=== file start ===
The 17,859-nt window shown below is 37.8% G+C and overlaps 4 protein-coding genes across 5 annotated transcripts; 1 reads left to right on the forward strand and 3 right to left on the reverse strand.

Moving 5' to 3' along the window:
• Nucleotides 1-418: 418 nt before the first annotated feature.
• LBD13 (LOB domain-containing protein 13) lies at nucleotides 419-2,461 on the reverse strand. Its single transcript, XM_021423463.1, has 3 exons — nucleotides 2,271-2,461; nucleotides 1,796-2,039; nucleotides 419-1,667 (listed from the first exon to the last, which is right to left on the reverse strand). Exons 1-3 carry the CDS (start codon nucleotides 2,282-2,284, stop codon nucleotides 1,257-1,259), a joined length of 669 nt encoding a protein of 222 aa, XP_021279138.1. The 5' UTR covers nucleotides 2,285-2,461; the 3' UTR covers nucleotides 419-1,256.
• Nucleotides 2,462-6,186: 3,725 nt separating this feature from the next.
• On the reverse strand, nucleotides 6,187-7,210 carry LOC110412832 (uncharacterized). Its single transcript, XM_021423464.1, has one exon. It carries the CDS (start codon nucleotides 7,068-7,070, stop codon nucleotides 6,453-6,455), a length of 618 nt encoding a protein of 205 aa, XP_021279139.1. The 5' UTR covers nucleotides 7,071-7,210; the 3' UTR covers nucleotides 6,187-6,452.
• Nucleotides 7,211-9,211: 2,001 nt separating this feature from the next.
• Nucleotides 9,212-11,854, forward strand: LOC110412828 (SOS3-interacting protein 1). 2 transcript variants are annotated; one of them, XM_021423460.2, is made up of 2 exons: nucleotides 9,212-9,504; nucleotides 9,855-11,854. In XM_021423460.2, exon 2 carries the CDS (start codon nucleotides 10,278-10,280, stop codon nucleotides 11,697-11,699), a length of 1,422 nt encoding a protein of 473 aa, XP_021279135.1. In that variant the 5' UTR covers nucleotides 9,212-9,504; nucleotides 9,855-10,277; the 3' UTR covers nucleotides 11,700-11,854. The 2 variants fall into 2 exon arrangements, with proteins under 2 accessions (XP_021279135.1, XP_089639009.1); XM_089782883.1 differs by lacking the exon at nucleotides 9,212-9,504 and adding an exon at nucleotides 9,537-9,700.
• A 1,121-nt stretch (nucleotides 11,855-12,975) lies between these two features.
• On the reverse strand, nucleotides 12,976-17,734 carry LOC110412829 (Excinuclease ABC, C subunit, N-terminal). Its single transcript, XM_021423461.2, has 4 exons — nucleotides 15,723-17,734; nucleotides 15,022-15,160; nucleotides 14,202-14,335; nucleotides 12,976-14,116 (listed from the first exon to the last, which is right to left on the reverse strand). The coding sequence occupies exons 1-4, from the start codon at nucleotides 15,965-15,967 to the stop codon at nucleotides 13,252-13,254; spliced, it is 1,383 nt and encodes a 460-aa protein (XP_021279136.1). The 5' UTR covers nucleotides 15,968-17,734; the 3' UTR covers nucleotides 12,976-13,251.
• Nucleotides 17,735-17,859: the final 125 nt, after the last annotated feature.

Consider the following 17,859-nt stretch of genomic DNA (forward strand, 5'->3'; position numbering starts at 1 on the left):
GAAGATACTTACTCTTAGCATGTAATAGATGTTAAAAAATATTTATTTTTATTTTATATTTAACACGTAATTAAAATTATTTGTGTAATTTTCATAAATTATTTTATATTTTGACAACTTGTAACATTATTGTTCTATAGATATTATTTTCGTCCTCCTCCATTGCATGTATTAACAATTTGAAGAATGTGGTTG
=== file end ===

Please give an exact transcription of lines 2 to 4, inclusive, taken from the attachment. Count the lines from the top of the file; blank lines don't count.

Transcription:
Moving 5' to 3' along the window:
• Nucleotides 1-418: 418 nt before the first annotated feature.
• LBD13 (LOB domain-containing protein 13) lies at nucleotides 419-2,461 on the reverse strand. Its single transcript, XM_021423463.1, has 3 exons — nucleotides 2,271-2,461; nucleotides 1,796-2,039; nucleotides 419-1,667 (listed from the first exon to the last, which is right to left on the reverse strand). Exons 1-3 carry the CDS (start codon nucleotides 2,282-2,284, stop codon nucleotides 1,257-1,259), a joined length of 669 nt encoding a protein of 222 aa, XP_021279138.1. The 5' UTR covers nucleotides 2,285-2,461; the 3' UTR covers nucleotides 419-1,256.